One day in late May 2005, Chinese envoy Chen Yonglin gathered his wife and daughter, stepped out of his country’s consulate into the streets of Sydney, and defected to the Australian authorities.
Already disillusioned by the Chinese Communist Party’s widespread human rights abuses, Chen had bad news to tell. Australia, he said, was home to 1,000 Chinese spies. Two years later, Chen gave extensive interviews with The Epoch Times detailing Beijing’s campaign of propaganda, bribery, and blackmail to sway the large Chinese-Australian diaspora in favor of the Communist Party’s agenda.
Since then, Chen Yonglin’s warnings have become only more relevant for Australians as well as its Chinese community.
In recent years, Chinese billionaires with close links to the Communist Party have become major sponsors of Australian politicians, and run large-scale campaigns across media and universities targeting the overseas Chinese community.
As the Australian government struggles to study the effects of Beijing’s influence and impose restrictions on foreign influence in its political process, free discourse concerning the very fact of the Party’s long arm in Australia is coming under pressure.
“Even my freedom in Australia is increasingly under threat from China’s ‘soft power,’ said professor Chongyi Feng in an article run in Australia’s ABC News. Feng is a strong critic of the Chinese regime.
Earlier in 2017, Feng was barred from returning to Australia, where he lives, by the Chinese authorities when he went to China to visit relatives. He was only allowed to return home after being subject to an interrogation under the pretense of aiding a legal investigation.
In November, a book called “Silent Invasion: How China Is Turning Australia into a Puppet State” was dropped from publication by Australian publisher Allen & Unwin.
In a personal email to author Clive Hamilton, the publisher’s chief executive Robert Gorman admitted that while he had “no doubt that ‘Silent Invasion’ is an extremely significant book,” he was also worried about “potential threats to the book and the company from possible action by Beijing.”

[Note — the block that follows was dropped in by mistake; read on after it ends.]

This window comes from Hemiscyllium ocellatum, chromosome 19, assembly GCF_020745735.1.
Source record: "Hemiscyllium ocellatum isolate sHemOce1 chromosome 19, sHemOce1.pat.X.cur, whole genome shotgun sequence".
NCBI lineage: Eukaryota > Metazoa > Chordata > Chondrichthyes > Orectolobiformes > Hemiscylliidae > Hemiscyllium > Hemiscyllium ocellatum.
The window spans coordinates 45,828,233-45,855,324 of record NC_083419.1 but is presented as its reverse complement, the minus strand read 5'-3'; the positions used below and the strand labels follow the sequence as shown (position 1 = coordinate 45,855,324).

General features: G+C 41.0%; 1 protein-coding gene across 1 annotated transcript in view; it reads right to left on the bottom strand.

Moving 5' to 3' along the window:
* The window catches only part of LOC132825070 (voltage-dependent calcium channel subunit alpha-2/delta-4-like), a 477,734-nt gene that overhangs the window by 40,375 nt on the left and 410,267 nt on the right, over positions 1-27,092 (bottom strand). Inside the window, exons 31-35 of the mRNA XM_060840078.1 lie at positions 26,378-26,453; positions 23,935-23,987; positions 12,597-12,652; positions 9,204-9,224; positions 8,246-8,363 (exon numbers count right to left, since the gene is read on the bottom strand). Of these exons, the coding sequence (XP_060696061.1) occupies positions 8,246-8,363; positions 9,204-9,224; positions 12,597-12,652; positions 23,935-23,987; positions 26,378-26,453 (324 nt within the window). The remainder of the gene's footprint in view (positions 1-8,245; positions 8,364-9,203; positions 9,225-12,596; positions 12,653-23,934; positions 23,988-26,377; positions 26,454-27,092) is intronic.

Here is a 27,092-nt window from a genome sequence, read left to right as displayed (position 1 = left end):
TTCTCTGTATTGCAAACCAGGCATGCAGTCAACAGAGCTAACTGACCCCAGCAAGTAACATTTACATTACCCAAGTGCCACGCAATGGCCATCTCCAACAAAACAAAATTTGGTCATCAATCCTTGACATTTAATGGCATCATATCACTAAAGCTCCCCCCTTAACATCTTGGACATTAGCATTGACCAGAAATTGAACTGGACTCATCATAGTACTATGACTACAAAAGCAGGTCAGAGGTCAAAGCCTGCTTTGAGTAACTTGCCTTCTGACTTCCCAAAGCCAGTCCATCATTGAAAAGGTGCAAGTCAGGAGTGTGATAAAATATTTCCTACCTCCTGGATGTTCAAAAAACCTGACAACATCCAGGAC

At the behest of Prime Minister Malcolm Turnbull, the Australian Security Intelligence Organisation (ASIO) has begun investigating attempts by Chinese billionaires with connections to the Communist Party to exert influence over Australian politicians.
In one widely scrutinized case, Labor Party senator Sam Dastyari twice contacted Australian immigration authorities to personally support a donor, Chinese billionaire Huang Xiangmo, in his application for Australian citizenship.
Huang has ties to the Chinese Communist Party through a number of organizations, including his role as the Australian branch leader of a Party-controlled association that supports Taiwan’s reunification with mainland China under the communist regime.
In the 2000s, when the diplomat Chen Yonglin defected in Sydney, he spoke in detail about how representatives of the Communist Party operating in Australia and other nations were required to actively push the Party line as regards groups and individuals it considers its political enemies—chiefly among them Tibetan exiles, Taiwanese, Uighur Muslims, democracy activists, and practitioners of Falun Gong.
The spiritual practice of Falun Gong, which has been subjected to the biggest communist persecution campaign since the Cultural Revolution (1966-1976), also became one of Beijing’s prime targets for overseas attack.
While Falun Gong adherents living beyond China have been active in condemning the Party’s persecution of their faith, the extent of regime influence in Australia’s Chinese-language media curtailed their means of public expression, said Chen Yonglin in one of his interviews with The Epoch Times.